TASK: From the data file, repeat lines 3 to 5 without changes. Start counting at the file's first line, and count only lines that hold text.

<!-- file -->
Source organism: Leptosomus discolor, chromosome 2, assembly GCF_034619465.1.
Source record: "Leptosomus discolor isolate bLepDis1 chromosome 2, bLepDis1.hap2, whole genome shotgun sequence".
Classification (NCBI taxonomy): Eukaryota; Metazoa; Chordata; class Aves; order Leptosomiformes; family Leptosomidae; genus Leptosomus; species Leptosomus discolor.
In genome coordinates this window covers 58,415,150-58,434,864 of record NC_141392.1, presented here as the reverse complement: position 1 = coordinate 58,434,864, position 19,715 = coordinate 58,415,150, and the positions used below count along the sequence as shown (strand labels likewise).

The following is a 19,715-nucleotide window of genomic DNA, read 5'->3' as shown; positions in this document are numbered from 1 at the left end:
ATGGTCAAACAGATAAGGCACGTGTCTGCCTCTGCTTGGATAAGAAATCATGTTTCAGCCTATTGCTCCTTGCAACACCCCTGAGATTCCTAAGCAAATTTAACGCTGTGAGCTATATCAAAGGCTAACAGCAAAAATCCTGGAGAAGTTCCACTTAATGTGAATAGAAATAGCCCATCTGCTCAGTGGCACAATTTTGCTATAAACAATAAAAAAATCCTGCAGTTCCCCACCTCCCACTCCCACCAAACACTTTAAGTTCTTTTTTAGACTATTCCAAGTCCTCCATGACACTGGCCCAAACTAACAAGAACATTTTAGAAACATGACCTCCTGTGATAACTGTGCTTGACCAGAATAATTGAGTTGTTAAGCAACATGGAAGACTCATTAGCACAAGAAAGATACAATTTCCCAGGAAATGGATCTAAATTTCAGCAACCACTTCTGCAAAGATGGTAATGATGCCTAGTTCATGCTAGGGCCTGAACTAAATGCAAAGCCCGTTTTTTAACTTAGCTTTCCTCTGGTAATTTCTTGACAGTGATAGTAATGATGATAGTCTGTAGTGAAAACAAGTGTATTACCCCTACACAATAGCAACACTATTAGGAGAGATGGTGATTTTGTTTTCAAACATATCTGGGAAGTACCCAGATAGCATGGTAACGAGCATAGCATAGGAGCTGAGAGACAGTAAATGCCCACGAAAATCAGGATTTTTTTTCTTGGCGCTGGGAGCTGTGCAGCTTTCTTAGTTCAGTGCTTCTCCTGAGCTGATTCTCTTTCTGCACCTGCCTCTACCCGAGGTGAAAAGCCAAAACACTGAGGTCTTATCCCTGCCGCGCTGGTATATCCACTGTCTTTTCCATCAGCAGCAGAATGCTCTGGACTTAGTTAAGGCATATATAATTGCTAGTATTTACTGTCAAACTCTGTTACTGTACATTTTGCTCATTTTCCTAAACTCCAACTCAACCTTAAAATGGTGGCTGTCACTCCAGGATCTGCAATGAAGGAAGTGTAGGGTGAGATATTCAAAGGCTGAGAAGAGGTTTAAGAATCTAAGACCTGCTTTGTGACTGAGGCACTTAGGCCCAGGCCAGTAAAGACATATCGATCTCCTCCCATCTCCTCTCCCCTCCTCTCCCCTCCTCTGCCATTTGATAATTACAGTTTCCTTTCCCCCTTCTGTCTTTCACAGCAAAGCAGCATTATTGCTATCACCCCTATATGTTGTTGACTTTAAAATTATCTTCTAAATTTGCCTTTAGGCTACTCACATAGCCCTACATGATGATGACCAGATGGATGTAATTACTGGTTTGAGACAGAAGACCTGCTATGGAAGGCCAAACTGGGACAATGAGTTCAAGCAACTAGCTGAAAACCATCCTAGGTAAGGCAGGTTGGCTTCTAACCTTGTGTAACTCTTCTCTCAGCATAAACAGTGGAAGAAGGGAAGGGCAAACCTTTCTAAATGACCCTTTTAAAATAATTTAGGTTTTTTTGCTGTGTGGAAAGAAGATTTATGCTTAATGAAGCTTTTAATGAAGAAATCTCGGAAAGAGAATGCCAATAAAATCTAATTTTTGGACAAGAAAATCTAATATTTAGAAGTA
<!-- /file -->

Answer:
Classification (NCBI taxonomy): Eukaryota; Metazoa; Chordata; class Aves; order Leptosomiformes; family Leptosomidae; genus Leptosomus; species Leptosomus discolor.
In genome coordinates this window covers 58,415,150-58,434,864 of record NC_141392.1, presented here as the reverse complement: position 1 = coordinate 58,434,864, position 19,715 = coordinate 58,415,150, and the positions used below count along the sequence as shown (strand labels likewise).

The following is a 19,715-nucleotide window of genomic DNA, read 5'->3' as shown; positions in this document are numbered from 1 at the left end: